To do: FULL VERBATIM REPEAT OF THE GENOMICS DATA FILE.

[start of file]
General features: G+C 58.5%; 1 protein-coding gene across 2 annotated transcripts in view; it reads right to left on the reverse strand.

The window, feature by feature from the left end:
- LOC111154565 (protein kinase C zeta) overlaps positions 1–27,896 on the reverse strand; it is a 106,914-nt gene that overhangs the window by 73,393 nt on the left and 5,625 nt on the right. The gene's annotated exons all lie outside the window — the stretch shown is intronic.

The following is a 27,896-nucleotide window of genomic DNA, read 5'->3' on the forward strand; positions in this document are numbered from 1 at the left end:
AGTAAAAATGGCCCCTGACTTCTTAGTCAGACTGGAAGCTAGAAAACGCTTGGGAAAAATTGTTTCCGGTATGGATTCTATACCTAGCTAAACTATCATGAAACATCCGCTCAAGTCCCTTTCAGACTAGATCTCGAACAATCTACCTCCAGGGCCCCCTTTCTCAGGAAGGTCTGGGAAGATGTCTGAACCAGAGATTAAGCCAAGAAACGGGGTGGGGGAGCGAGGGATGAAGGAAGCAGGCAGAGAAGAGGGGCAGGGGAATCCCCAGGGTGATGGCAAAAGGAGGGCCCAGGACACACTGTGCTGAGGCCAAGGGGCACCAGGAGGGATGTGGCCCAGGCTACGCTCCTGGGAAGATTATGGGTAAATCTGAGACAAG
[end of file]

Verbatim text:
General features: G+C 58.5%; 1 protein-coding gene across 2 annotated transcripts in view; it reads right to left on the reverse strand.

The window, feature by feature from the left end:
- LOC111154565 (protein kinase C zeta) overlaps positions 1–27,896 on the reverse strand; it is a 106,914-nt gene that overhangs the window by 73,393 nt on the left and 5,625 nt on the right. The gene's annotated exons all lie outside the window — the stretch shown is intronic.

The following is a 27,896-nucleotide window of genomic DNA, read 5'->3' on the forward strand; positions in this document are numbered from 1 at the left end:
AGTAAAAATGGCCCCTGACTTCTTAGTCAGACTGGAAGCTAGAAAACGCTTGGGAAAAATTGTTTCCGGTATGGATTCTATACCTAGCTAAACTATCATGAAACATCCGCTCAAGTCCCTTTCAGACTAGATCTCGAACAATCTACCTCCAGGGCCCCCTTTCTCAGGAAGGTCTGGGAAGATGTCTGAACCAGAGATTAAGCCAAGAAACGGGGTGGGGGAGCGAGGGATGAAGGAAGCAGGCAGAGAAGAGGGGCAGGGGAATCCCCAGGGTGATGGCAAAAGGAGGGCCCAGGACACACTGTGCTGAGGCCAAGGGGCACCAGGAGGGATGTGGCCCAGGCTACGCTCCTGGGAAGATTATGGGTAAATCTGAGACAAG